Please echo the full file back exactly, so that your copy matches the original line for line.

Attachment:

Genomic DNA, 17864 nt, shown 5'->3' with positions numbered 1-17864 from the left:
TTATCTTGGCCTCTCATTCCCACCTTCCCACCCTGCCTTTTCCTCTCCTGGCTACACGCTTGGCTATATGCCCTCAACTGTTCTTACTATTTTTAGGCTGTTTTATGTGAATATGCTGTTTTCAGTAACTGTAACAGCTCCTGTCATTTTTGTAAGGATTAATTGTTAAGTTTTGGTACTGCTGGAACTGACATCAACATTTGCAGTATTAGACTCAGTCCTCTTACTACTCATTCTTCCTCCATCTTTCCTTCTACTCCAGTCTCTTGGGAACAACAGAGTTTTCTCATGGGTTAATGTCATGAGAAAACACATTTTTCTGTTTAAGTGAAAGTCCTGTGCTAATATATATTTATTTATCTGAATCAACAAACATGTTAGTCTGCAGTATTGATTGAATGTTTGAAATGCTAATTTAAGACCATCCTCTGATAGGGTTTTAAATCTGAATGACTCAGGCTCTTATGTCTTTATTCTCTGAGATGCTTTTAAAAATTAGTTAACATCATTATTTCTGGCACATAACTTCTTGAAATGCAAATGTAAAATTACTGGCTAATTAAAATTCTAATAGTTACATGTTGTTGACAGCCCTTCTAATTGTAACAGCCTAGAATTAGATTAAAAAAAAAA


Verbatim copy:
Genomic DNA, 17864 nt, shown 5'->3' with positions numbered 1-17864 from the left:
TTATCTTGGCCTCTCATTCCCACCTTCCCACCCTGCCTTTTCCTCTCCTGGCTACACGCTTGGCTATATGCCCTCAACTGTTCTTACTATTTTTAGGCTGTTTTATGTGAATATGCTGTTTTCAGTAACTGTAACAGCTCCTGTCATTTTTGTAAGGATTAATTGTTAAGTTTTGGTACTGCTGGAACTGACATCAACATTTGCAGTATTAGACTCAGTCCTCTTACTACTCATTCTTCCTCCATCTTTCCTTCTACTCCAGTCTCTTGGGAACAACAGAGTTTTCTCATGGGTTAATGTCATGAGAAAACACATTTTTCTGTTTAAGTGAAAGTCCTGTGCTAATATATATTTATTTATCTGAATCAACAAACATGTTAGTCTGCAGTATTGATTGAATGTTTGAAATGCTAATTTAAGACCATCCTCTGATAGGGTTTTAAATCTGAATGACTCAGGCTCTTATGTCTTTATTCTCTGAGATGCTTTTAAAAATTAGTTAACATCATTATTTCTGGCACATAACTTCTTGAAATGCAAATGTAAAATTACTGGCTAATTAAAATTCTAATAGTTACATGTTGTTGACAGCCCTTCTAATTGTAACAGCCTAGAATTAGATTAAAAAAAAAA